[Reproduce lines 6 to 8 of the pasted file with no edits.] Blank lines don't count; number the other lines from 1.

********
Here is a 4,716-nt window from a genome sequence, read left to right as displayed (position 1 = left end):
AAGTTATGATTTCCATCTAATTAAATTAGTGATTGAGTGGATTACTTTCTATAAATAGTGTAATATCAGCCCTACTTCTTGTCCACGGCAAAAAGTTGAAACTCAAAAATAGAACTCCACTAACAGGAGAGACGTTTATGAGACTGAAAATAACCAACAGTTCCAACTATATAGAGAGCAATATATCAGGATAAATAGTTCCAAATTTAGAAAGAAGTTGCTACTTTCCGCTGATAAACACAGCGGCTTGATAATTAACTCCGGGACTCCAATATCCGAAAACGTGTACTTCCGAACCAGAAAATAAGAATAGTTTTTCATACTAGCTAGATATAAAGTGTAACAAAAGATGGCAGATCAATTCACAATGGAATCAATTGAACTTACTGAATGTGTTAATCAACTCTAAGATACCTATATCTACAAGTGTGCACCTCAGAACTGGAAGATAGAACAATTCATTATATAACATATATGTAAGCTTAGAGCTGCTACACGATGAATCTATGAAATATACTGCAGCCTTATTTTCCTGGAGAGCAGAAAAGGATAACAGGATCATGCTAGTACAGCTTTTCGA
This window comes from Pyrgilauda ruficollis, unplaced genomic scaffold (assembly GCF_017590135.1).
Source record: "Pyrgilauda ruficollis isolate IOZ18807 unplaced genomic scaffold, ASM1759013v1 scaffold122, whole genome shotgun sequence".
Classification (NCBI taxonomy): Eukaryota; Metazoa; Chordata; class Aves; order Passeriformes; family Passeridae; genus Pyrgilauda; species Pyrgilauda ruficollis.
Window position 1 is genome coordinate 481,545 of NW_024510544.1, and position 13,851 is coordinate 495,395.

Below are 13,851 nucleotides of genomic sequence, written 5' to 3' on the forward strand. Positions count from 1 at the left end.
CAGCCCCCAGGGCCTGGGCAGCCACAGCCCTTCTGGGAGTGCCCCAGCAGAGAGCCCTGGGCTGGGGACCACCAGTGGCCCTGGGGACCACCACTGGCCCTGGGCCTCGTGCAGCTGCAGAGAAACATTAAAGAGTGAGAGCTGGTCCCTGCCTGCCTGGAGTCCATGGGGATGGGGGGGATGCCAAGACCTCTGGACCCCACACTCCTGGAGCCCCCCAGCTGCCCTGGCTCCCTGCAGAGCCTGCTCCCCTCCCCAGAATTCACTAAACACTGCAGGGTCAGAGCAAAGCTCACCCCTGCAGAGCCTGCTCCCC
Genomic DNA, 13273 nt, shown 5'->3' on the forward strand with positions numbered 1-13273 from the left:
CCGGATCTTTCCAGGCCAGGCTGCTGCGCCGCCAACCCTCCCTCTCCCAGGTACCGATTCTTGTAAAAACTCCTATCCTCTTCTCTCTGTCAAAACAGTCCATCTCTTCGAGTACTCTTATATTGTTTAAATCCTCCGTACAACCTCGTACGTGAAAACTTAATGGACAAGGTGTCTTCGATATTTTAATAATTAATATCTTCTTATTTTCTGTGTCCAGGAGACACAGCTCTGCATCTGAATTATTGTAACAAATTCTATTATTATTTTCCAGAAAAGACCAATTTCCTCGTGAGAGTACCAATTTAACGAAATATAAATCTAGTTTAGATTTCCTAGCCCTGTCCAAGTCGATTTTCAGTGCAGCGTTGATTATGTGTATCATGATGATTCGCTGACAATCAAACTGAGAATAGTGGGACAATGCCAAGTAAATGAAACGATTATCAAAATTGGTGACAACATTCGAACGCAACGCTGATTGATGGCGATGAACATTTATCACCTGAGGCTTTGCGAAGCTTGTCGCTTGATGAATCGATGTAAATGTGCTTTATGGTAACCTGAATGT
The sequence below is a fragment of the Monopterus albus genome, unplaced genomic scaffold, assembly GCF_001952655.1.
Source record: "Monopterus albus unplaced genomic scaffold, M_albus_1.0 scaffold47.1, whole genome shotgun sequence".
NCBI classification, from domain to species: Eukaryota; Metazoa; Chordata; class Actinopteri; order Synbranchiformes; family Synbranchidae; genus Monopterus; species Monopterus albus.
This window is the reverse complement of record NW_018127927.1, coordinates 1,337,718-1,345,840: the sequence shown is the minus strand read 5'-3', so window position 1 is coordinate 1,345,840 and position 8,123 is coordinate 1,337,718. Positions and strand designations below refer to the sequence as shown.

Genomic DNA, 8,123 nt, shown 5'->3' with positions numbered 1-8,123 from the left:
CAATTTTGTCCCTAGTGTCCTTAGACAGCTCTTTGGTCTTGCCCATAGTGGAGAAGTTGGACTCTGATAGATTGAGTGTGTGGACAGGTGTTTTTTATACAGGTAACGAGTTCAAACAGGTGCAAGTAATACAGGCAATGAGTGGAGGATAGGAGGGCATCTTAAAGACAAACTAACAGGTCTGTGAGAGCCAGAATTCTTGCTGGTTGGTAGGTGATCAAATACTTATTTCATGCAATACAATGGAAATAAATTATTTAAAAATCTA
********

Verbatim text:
Window position 1 is genome coordinate 481,545 of NW_024510544.1, and position 13,851 is coordinate 495,395.

Below are 13,851 nucleotides of genomic sequence, written 5' to 3' on the forward strand. Positions count from 1 at the left end.
CAGCCCCCAGGGCCTGGGCAGCCACAGCCCTTCTGGGAGTGCCCCAGCAGAGAGCCCTGGGCTGGGGACCACCAGTGGCCCTGGGGACCACCACTGGCCCTGGGCCTCGTGCAGCTGCAGAGAAACATTAAAGAGTGAGAGCTGGTCCCTGCCTGCCTGGAGTCCATGGGGATGGGGGGGATGCCAAGACCTCTGGACCCCACACTCCTGGAGCCCCCCAGCTGCCCTGGCTCCCTGCAGAGCCTGCTCCCCTCCCCAGAATTCACTAAACACTGCAGGGTCAGAGCAAAGCTCACCCCTGCAGAGCCTGCTCCCC